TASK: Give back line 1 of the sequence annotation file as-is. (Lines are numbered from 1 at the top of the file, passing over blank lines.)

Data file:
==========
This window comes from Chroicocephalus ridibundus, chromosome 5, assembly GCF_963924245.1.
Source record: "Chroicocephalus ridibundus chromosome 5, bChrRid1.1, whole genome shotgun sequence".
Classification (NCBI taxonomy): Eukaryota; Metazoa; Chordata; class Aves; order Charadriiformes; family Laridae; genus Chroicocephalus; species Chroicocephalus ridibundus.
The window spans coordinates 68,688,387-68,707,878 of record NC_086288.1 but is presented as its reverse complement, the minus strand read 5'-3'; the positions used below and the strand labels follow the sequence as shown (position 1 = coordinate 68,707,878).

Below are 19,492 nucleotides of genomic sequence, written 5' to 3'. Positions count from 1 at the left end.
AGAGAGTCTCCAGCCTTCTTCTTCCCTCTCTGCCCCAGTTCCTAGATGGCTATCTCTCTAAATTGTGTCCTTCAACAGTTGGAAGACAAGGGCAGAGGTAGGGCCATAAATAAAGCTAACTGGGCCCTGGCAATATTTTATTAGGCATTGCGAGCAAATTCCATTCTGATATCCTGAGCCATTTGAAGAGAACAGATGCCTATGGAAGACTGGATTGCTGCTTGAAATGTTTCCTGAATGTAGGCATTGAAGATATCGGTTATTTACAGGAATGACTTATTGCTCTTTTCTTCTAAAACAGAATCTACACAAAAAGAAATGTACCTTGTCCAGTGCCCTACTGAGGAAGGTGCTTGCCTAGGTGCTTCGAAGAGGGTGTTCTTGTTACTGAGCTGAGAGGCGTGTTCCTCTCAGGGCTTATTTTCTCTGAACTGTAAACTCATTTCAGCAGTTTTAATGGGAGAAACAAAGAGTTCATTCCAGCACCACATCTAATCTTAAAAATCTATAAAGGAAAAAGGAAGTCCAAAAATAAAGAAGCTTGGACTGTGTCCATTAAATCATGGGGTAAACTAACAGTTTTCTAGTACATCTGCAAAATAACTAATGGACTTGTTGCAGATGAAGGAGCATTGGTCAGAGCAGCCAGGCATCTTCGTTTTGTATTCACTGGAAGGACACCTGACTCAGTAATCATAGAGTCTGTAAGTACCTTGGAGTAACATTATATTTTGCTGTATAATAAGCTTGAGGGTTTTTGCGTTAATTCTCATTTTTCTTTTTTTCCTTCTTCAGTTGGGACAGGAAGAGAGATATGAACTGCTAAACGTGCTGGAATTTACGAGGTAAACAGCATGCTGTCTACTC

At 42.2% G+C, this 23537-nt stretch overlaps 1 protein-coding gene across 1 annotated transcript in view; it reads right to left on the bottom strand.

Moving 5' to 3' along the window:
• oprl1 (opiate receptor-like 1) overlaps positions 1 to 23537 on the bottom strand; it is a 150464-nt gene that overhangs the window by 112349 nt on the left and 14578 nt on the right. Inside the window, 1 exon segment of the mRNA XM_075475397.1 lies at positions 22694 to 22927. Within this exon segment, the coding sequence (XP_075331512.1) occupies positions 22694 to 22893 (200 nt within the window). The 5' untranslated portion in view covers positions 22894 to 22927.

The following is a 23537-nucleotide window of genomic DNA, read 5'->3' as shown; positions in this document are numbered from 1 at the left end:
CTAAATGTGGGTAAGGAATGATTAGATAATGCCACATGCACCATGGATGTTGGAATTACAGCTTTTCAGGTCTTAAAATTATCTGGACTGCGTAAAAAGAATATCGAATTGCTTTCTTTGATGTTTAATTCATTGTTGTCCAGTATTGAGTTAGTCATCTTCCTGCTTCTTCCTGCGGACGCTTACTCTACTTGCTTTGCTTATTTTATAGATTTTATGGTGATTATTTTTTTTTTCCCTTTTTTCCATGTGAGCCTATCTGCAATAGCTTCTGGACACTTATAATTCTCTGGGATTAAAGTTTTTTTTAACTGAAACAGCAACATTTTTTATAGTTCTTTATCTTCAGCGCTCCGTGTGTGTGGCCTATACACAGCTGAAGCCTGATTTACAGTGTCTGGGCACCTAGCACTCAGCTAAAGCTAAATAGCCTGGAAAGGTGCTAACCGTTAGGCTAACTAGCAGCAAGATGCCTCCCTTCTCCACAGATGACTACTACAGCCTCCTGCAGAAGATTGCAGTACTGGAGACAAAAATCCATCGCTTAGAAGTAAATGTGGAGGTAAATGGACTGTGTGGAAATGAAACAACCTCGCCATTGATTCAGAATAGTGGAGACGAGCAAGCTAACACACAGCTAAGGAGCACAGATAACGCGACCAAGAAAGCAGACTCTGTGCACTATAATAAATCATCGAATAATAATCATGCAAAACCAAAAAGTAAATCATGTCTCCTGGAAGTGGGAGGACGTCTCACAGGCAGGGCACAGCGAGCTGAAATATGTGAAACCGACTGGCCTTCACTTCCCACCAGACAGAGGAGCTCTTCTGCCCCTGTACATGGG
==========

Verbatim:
This window comes from Chroicocephalus ridibundus, chromosome 5, assembly GCF_963924245.1.